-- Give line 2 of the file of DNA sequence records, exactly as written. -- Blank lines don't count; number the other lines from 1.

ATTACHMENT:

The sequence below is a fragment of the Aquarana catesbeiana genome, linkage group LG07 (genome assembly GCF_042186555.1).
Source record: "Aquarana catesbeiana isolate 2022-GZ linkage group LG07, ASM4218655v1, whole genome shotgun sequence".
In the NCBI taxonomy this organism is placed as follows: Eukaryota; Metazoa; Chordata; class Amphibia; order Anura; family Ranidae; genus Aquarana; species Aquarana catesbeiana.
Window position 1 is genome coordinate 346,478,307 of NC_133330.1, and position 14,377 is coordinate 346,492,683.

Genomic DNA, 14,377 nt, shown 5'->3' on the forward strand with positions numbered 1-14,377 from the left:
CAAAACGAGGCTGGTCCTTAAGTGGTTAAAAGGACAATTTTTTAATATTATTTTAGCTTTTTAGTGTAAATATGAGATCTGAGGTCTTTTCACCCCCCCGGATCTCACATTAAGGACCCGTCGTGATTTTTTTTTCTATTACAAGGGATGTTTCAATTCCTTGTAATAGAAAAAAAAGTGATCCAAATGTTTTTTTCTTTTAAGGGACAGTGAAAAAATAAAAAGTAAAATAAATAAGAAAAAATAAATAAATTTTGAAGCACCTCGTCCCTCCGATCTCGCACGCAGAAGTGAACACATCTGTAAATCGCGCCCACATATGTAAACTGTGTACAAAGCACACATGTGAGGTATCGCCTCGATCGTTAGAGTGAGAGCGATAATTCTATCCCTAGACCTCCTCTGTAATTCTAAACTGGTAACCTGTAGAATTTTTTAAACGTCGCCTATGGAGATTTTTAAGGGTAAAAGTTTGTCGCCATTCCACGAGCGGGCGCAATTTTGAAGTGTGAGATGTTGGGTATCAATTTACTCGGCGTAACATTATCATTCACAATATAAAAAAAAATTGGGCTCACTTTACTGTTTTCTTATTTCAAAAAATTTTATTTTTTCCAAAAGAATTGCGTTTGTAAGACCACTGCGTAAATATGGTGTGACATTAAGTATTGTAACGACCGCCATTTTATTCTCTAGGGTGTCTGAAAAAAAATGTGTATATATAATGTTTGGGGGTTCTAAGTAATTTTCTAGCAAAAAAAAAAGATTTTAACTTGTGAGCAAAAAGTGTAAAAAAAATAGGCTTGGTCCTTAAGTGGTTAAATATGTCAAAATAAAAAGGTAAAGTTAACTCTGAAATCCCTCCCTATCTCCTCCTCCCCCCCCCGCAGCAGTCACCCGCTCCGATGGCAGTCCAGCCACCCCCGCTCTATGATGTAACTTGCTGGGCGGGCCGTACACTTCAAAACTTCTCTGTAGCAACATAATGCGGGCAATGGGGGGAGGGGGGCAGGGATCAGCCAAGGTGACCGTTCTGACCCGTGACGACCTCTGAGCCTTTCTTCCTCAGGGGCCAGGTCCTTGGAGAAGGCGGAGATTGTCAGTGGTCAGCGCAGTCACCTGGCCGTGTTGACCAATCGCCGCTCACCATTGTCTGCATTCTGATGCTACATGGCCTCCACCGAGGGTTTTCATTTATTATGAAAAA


Source record: "Aquarana catesbeiana isolate 2022-GZ linkage group LG07, ASM4218655v1, whole genome shotgun sequence".